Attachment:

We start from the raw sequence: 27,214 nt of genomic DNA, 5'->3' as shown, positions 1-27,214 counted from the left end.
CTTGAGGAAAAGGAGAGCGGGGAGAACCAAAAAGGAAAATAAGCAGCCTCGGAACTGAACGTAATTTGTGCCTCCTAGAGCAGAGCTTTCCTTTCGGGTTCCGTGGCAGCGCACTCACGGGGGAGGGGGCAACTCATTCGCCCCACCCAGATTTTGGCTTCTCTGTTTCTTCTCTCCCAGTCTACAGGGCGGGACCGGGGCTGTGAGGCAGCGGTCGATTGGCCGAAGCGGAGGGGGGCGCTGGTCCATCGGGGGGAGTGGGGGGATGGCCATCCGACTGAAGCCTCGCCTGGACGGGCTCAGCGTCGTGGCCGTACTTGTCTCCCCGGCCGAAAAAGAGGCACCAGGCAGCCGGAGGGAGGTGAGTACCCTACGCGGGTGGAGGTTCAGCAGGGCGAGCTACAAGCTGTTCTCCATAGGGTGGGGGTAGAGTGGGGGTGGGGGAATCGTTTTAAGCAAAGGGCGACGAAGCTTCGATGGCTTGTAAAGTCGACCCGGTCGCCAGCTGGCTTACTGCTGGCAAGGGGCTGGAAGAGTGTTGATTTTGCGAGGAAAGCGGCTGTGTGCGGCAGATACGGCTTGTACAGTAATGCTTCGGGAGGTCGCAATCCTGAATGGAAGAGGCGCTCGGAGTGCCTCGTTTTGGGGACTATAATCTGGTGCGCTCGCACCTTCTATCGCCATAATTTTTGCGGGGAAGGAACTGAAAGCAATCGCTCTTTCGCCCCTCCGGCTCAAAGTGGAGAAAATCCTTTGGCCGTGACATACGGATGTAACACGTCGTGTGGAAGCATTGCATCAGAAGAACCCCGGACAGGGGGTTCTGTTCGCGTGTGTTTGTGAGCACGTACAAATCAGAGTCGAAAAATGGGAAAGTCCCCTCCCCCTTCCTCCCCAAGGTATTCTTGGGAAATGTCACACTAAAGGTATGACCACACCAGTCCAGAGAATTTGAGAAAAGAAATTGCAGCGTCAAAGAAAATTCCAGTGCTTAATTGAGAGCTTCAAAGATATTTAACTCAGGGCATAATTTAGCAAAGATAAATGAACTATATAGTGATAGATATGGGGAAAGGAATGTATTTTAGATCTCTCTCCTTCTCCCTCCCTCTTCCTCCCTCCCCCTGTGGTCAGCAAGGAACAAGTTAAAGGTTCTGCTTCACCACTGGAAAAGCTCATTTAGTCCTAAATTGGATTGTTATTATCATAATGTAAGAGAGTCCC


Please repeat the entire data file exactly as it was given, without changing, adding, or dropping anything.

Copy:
We start from the raw sequence: 27,214 nt of genomic DNA, 5'->3' as shown, positions 1-27,214 counted from the left end.
CTTGAGGAAAAGGAGAGCGGGGAGAACCAAAAAGGAAAATAAGCAGCCTCGGAACTGAACGTAATTTGTGCCTCCTAGAGCAGAGCTTTCCTTTCGGGTTCCGTGGCAGCGCACTCACGGGGGAGGGGGCAACTCATTCGCCCCACCCAGATTTTGGCTTCTCTGTTTCTTCTCTCCCAGTCTACAGGGCGGGACCGGGGCTGTGAGGCAGCGGTCGATTGGCCGAAGCGGAGGGGGGCGCTGGTCCATCGGGGGGAGTGGGGGGATGGCCATCCGACTGAAGCCTCGCCTGGACGGGCTCAGCGTCGTGGCCGTACTTGTCTCCCCGGCCGAAAAAGAGGCACCAGGCAGCCGGAGGGAGGTGAGTACCCTACGCGGGTGGAGGTTCAGCAGGGCGAGCTACAAGCTGTTCTCCATAGGGTGGGGGTAGAGTGGGGGTGGGGGAATCGTTTTAAGCAAAGGGCGACGAAGCTTCGATGGCTTGTAAAGTCGACCCGGTCGCCAGCTGGCTTACTGCTGGCAAGGGGCTGGAAGAGTGTTGATTTTGCGAGGAAAGCGGCTGTGTGCGGCAGATACGGCTTGTACAGTAATGCTTCGGGAGGTCGCAATCCTGAATGGAAGAGGCGCTCGGAGTGCCTCGTTTTGGGGACTATAATCTGGTGCGCTCGCACCTTCTATCGCCATAATTTTTGCGGGGAAGGAACTGAAAGCAATCGCTCTTTCGCCCCTCCGGCTCAAAGTGGAGAAAATCCTTTGGCCGTGACATACGGATGTAACACGTCGTGTGGAAGCATTGCATCAGAAGAACCCCGGACAGGGGGTTCTGTTCGCGTGTGTTTGTGAGCACGTACAAATCAGAGTCGAAAAATGGGAAAGTCCCCTCCCCCTTCCTCCCCAAGGTATTCTTGGGAAATGTCACACTAAAGGTATGACCACACCAGTCCAGAGAATTTGAGAAAAGAAATTGCAGCGTCAAAGAAAATTCCAGTGCTTAATTGAGAGCTTCAAAGATATTTAACTCAGGGCATAATTTAGCAAAGATAAATGAACTATATAGTGATAGATATGGGGAAAGGAATGTATTTTAGATCTCTCTCCTTCTCCCTCCCTCTTCCTCCCTCCCCCTGTGGTCAGCAAGGAACAAGTTAAAGGTTCTGCTTCACCACTGGAAAAGCTCATTTAGTCCTAAATTGGATTGTTATTATCATAATGTAAGAGAGTCCC